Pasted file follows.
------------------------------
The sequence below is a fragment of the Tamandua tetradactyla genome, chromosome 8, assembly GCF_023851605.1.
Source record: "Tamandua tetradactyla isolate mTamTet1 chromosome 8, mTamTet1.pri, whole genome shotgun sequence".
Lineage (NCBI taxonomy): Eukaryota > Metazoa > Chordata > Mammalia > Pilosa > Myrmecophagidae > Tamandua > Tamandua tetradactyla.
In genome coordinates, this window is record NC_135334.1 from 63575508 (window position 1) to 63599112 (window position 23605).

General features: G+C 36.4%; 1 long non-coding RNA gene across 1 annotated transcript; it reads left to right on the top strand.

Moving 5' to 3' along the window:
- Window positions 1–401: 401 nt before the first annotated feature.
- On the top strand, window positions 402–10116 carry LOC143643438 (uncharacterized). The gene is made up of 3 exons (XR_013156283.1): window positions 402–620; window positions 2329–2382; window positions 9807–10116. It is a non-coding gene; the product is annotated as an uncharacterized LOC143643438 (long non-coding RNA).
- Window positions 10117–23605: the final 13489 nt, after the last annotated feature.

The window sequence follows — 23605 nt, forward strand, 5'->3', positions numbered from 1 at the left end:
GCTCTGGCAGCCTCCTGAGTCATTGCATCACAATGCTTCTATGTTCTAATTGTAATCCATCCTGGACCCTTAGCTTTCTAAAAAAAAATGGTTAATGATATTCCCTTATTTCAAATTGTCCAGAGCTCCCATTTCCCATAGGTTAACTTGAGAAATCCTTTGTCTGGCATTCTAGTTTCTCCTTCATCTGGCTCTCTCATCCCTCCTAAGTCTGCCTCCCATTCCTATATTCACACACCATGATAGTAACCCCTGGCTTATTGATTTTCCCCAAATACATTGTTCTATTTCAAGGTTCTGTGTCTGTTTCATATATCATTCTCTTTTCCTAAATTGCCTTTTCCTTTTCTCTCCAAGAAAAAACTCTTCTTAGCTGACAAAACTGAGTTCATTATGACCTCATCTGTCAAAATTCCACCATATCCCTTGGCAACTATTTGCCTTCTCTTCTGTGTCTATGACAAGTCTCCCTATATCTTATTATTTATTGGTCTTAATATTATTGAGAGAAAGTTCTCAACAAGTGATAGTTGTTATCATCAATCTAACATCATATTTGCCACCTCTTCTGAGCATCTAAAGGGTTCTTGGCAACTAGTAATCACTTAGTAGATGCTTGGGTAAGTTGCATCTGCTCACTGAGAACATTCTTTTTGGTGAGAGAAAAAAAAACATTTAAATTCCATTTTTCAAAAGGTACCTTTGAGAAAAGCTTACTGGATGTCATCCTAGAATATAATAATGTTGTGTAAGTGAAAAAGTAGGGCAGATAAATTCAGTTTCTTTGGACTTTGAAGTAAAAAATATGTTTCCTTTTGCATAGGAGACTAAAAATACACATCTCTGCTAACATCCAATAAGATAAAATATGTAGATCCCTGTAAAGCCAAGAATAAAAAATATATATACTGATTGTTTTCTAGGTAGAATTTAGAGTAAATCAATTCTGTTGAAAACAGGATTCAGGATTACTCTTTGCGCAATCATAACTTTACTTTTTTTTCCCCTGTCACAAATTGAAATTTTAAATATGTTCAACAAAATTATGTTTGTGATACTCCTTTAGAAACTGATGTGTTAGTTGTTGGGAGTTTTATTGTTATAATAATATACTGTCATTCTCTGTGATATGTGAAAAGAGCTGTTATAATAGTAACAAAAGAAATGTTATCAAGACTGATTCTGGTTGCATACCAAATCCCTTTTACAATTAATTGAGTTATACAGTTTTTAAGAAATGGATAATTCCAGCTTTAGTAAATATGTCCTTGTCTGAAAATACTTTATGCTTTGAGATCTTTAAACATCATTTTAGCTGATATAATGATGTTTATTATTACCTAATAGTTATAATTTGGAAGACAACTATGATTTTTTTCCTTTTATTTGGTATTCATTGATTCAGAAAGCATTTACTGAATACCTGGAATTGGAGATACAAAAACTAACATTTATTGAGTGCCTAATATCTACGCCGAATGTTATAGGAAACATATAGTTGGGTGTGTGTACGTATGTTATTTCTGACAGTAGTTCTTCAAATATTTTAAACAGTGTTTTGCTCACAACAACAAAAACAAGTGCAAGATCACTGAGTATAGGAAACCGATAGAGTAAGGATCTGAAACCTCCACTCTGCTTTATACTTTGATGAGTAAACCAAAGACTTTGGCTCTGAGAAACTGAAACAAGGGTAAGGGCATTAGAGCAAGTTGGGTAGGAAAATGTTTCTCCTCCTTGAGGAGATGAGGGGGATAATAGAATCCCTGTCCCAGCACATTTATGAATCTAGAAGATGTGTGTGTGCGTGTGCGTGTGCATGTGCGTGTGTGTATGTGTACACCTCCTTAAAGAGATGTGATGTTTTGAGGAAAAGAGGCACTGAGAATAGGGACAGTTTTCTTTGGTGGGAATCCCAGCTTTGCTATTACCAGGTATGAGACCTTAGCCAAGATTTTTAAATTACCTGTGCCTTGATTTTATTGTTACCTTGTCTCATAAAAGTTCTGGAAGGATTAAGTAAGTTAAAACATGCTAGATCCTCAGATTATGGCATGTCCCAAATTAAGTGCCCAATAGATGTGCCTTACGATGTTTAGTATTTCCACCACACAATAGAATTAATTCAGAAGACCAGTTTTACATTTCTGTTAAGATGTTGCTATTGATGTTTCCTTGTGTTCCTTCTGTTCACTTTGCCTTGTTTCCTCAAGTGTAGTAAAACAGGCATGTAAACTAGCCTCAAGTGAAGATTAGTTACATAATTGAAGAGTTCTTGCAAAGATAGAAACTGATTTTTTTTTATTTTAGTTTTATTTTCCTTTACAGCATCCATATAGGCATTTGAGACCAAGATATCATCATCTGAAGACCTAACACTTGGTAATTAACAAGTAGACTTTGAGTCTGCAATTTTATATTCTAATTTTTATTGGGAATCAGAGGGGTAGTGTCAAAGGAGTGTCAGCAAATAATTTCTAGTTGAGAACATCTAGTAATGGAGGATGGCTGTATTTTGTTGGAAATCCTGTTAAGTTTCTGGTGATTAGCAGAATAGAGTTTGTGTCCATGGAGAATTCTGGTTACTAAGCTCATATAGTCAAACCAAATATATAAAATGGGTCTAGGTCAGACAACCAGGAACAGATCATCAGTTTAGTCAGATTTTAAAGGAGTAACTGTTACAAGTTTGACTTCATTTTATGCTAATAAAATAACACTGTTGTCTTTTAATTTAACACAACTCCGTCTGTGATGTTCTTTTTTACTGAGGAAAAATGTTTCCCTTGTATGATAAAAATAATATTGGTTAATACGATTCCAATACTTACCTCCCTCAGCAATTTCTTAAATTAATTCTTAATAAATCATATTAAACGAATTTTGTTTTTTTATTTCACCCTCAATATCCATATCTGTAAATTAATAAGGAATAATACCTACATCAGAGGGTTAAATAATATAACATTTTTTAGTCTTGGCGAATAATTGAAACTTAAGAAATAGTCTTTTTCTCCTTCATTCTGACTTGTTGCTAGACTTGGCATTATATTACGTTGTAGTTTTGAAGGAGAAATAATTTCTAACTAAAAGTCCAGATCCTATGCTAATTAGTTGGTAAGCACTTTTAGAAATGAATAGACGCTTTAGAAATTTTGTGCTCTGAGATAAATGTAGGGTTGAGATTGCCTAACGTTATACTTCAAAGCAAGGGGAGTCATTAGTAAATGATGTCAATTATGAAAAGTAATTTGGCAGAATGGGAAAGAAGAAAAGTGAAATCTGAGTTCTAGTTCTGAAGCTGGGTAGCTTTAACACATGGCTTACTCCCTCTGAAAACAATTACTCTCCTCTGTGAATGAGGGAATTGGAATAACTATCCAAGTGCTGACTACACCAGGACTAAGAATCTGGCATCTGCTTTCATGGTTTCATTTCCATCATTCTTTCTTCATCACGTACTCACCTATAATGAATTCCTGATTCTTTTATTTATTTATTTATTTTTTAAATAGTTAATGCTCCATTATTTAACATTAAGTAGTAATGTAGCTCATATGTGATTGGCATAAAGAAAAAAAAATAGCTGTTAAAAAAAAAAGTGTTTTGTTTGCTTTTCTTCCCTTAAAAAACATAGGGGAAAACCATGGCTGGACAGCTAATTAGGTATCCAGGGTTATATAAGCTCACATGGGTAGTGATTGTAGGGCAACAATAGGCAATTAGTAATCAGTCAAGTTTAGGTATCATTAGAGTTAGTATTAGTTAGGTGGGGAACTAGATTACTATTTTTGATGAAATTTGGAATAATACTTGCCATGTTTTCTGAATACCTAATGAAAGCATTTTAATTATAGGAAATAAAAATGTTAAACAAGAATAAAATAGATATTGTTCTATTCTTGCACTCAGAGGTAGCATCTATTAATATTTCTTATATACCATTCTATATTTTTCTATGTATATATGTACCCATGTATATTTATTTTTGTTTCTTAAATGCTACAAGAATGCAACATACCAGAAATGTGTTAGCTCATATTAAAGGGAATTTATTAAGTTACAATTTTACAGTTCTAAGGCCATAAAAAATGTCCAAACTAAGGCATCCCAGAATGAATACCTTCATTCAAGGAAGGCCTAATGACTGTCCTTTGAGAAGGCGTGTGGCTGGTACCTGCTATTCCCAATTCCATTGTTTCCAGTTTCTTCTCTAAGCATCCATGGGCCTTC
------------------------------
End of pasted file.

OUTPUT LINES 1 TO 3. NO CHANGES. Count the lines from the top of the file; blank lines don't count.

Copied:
The sequence below is a fragment of the Tamandua tetradactyla genome, chromosome 8, assembly GCF_023851605.1.
Source record: "Tamandua tetradactyla isolate mTamTet1 chromosome 8, mTamTet1.pri, whole genome shotgun sequence".
Lineage (NCBI taxonomy): Eukaryota > Metazoa > Chordata > Mammalia > Pilosa > Myrmecophagidae > Tamandua > Tamandua tetradactyla.